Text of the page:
I’ve got this theory with new vocab words, that when it’s time for you to learn a new word, the words will just come find you and plop themselves all over your life–suddenly the same word is on the radio, in the Rashi commentary on the Talmud you’re doing, in the stupid form you have to fill out to get a plane ticket, being used by the Israeli who’s trying to tell you something important about lunch, and then back again in your homework somewhere else–and they hang around ’till you learn the dang word and then they wander off to bother someone else.
I’ve long been feeling inhabited (haunted? possessed?) by one particular mitzvah that I do, but this is getting to the point of absurdity.
Sooo, I’ve been working on this essay about Being Tzitzit Girl In Jerusalem for Bitch magazine–they’re a smart smart feminist rag, I’ve written for them for years, the editors are dear friends, etc. Actually, one of the folks over there was reading some of my early rants in this blog (probably this and this) and persisted until I folded and agreed to write something more formal for them about it. It’s been both really interesting to have to put down all of my feelings on the subject in a cogent way, and also really hard to try to figure out how to articulate all of the nuances and issues for a non-Jewish audience, both in explaining why some of this is such a big deal (at least for me in Jerusalem today) and also in trying to to make NOT it sound like “Orthodox Jews bad! Spunky feminist good!” because I don’t think that, and all the issues are a lot more complicated.
So I’ve been walking around feeling the complexities–including my own mixed feelings about what’s hard about being here, this tension I feel sometimes between what my feminist self might need and what my spiritual aspirant self might need (yes, God wins over politics, but if you need feminism to get to God…?)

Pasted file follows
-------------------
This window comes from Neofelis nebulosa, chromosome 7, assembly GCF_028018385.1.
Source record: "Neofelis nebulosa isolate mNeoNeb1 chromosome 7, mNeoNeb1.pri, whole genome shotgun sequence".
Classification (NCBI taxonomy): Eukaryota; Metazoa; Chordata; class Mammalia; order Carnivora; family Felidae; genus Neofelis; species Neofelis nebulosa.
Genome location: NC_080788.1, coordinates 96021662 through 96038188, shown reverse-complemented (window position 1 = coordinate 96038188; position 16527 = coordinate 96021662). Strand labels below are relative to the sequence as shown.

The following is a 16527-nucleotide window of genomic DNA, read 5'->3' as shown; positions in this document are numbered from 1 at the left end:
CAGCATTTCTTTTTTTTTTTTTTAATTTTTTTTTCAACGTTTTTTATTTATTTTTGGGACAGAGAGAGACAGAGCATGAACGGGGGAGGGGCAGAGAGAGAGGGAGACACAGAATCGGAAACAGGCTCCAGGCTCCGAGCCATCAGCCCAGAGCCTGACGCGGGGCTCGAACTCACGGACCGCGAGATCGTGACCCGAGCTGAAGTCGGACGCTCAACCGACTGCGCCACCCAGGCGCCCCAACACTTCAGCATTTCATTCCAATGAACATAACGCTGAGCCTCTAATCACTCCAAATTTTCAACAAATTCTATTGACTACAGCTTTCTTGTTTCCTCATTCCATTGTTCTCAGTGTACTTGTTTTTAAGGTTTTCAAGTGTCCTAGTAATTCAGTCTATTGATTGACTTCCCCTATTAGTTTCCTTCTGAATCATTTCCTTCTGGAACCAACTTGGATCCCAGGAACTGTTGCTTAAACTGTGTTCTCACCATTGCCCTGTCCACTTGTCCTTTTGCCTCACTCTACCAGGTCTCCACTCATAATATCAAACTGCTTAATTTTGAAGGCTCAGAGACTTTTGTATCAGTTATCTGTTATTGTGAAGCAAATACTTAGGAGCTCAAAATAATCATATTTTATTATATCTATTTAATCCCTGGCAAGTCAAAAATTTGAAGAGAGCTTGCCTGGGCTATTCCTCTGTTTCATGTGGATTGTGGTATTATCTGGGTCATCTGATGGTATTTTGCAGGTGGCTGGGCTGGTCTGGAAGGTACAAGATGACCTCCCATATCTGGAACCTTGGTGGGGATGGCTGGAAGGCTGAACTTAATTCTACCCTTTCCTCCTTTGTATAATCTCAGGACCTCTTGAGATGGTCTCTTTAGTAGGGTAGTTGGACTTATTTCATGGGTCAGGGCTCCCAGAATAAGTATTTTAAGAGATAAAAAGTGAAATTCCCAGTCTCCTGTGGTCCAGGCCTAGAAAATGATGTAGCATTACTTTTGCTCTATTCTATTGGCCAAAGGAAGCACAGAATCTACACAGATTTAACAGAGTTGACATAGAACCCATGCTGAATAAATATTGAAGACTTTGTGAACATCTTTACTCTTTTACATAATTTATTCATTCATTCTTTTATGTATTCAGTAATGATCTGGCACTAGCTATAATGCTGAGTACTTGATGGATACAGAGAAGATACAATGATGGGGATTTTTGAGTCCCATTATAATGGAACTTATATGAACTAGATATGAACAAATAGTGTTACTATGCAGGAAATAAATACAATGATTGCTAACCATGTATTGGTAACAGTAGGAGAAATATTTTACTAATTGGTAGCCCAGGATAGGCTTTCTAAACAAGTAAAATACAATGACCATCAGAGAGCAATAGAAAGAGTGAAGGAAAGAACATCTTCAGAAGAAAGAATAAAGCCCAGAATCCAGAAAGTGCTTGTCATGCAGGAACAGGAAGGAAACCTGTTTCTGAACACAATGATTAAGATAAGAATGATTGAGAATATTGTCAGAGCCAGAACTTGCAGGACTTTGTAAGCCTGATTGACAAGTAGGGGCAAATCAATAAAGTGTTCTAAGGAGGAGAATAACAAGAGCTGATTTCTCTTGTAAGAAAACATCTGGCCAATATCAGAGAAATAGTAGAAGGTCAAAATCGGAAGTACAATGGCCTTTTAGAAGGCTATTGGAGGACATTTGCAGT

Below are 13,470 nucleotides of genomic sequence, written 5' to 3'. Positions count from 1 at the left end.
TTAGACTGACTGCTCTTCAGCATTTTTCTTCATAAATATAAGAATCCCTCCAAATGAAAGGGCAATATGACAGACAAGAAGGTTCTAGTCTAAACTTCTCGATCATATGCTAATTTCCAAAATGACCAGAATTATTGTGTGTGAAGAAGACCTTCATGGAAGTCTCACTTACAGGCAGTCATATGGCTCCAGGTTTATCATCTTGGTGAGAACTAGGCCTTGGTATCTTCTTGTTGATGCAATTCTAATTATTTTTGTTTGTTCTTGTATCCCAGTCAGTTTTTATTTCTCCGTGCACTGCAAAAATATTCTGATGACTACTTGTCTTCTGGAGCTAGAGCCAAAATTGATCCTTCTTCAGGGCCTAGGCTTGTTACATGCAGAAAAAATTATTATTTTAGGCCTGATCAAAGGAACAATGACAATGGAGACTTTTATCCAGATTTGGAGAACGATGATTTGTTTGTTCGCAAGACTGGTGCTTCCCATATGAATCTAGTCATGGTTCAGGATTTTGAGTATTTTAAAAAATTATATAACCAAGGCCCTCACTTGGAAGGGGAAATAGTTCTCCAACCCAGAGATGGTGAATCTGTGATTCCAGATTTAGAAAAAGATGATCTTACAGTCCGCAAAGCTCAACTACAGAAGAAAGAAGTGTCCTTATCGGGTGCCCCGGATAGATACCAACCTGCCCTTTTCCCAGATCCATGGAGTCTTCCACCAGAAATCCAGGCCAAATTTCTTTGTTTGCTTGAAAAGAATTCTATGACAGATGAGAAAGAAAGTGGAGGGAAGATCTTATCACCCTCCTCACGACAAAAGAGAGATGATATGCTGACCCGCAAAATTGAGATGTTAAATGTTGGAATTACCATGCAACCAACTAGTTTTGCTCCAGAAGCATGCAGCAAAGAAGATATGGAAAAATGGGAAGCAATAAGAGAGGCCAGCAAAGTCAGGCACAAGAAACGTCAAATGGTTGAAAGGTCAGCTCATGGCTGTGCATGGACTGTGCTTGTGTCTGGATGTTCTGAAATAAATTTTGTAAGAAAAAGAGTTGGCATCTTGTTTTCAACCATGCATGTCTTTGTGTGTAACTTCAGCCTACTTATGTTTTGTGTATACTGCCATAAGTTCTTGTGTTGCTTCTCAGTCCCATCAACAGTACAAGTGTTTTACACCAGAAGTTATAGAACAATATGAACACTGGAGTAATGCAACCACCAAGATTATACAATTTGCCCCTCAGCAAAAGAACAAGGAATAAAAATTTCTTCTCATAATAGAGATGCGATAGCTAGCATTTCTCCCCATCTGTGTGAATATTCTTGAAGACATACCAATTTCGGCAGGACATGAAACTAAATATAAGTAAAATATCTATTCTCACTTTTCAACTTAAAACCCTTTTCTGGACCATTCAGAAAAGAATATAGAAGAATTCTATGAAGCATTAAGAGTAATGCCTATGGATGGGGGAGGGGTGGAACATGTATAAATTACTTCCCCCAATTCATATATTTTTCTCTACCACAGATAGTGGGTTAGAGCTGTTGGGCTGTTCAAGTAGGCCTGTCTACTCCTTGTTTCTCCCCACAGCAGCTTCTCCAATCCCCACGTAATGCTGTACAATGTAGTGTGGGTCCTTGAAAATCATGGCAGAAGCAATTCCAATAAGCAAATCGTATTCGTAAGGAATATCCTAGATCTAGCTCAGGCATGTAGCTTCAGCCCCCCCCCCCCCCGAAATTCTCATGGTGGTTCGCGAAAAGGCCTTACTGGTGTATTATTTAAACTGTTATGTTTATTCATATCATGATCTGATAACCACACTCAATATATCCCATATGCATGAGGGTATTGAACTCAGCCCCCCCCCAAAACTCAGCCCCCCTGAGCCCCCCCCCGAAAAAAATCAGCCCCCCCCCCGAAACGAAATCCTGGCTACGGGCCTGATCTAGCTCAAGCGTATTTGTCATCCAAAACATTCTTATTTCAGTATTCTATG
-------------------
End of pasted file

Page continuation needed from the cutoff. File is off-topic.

So of course last night we did tzitzit in my women and halalkha class. It was very emotional for me, studying these sources. Because it’s so personal. So, like, the Remah (Ashkenazi law guy) says that women are allowed to wear tzitzit and say the bracha but they shouldn’t because it’s arrogant–so then we went over and looked at some other sources that talk about “arrogance”, like someone else (Avuraham) says that it’s arrogant to kiss tzitzit while saying the Shema. Which is now a totally accepted practice, and potentially implicates all those who do it (which is everybody, at least in Ashkenazi shuls). So THEN we got into whether or not arrogance was a culturally relative thing, whether it had to do with time and place (ie it wouldn’t seem arrogant to kiss the tzitzit because everyone does now), where the line is between “arrogance” and “going beyond the measure of the law,” ie being scrupulous or taking on extra practices in a way that’s praised in Jewish literature, etc. The whole thing is so complicated, and the rabbinic decisions to, say, exempt (not forbid, mind you!) women seems even more arbitrary when I learned that a blind person IS obligated to tzitzit (The core of the mitzvah is about seeing them). You would think they’d sooner exempt someone who can’t truly fulfill the mitzvah, but it really is (IMHO) an issue of power and control that they exempted women in the first place. Anyone who wants to hear my extended dance remix on women and Postitive Time-Bound Mitzvot is welcome to say so in the comments–I’ve got what to say about it.
Think I’m ranting now? I was really ranting at the end of class last night. Luckily it was a great group to whom I was able to rant, so I feel better and ultimately only restrengthened in terms of my original thoughts and perspectives about this. Which is good, ’cause rewriting that essay would be a pain.
Anyway, I’m about to go to school to prepare for my practical halakha class. Guess what the topic du jour is? Oh, yes, of course. Tzitzit.
I’m not sure what the lesson is that I’m supposed to be learning from this–when it is, exactly, that tzitzit get bored and wander away and just become another mitzvah that I perform as part of my little attempts to live a life in alignment with Deity–but it’ll sure be interesting when I do. Or maybe I’m just gonna have to be Tzitzit Girl for a while longer. Then, after that, maybe I can eat/sleep/breathe something new and thrilling, like, say, kashrut.